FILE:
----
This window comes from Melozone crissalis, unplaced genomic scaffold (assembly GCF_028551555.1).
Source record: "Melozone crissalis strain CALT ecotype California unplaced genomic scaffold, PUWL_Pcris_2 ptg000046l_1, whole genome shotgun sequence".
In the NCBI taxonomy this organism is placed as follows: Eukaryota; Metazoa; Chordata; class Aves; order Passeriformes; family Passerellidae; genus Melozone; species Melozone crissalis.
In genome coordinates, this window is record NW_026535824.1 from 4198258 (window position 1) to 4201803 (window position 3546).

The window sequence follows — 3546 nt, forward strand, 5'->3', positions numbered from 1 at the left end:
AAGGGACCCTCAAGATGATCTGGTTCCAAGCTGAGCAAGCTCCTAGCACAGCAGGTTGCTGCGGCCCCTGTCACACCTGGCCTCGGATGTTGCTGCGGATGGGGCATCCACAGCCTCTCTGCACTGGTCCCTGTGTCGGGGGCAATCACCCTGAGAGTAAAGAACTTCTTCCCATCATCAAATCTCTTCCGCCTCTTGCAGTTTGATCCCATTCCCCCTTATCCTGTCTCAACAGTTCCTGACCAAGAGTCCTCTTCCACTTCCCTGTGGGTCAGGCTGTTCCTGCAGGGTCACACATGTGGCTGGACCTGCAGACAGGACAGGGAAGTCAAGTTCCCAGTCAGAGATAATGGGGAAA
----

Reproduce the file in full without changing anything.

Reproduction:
This window comes from Melozone crissalis, unplaced genomic scaffold (assembly GCF_028551555.1).
Source record: "Melozone crissalis strain CALT ecotype California unplaced genomic scaffold, PUWL_Pcris_2 ptg000046l_1, whole genome shotgun sequence".
In the NCBI taxonomy this organism is placed as follows: Eukaryota; Metazoa; Chordata; class Aves; order Passeriformes; family Passerellidae; genus Melozone; species Melozone crissalis.
In genome coordinates, this window is record NW_026535824.1 from 4198258 (window position 1) to 4201803 (window position 3546).

The window sequence follows — 3546 nt, forward strand, 5'->3', positions numbered from 1 at the left end:
AAGGGACCCTCAAGATGATCTGGTTCCAAGCTGAGCAAGCTCCTAGCACAGCAGGTTGCTGCGGCCCCTGTCACACCTGGCCTCGGATGTTGCTGCGGATGGGGCATCCACAGCCTCTCTGCACTGGTCCCTGTGTCGGGGGCAATCACCCTGAGAGTAAAGAACTTCTTCCCATCATCAAATCTCTTCCGCCTCTTGCAGTTTGATCCCATTCCCCCTTATCCTGTCTCAACAGTTCCTGACCAAGAGTCCTCTTCCACTTCCCTGTGGGTCAGGCTGTTCCTGCAGGGTCACACATGTGGCTGGACCTGCAGACAGGACAGGGAAGTCAAGTTCCCAGTCAGAGATAATGGGGAAA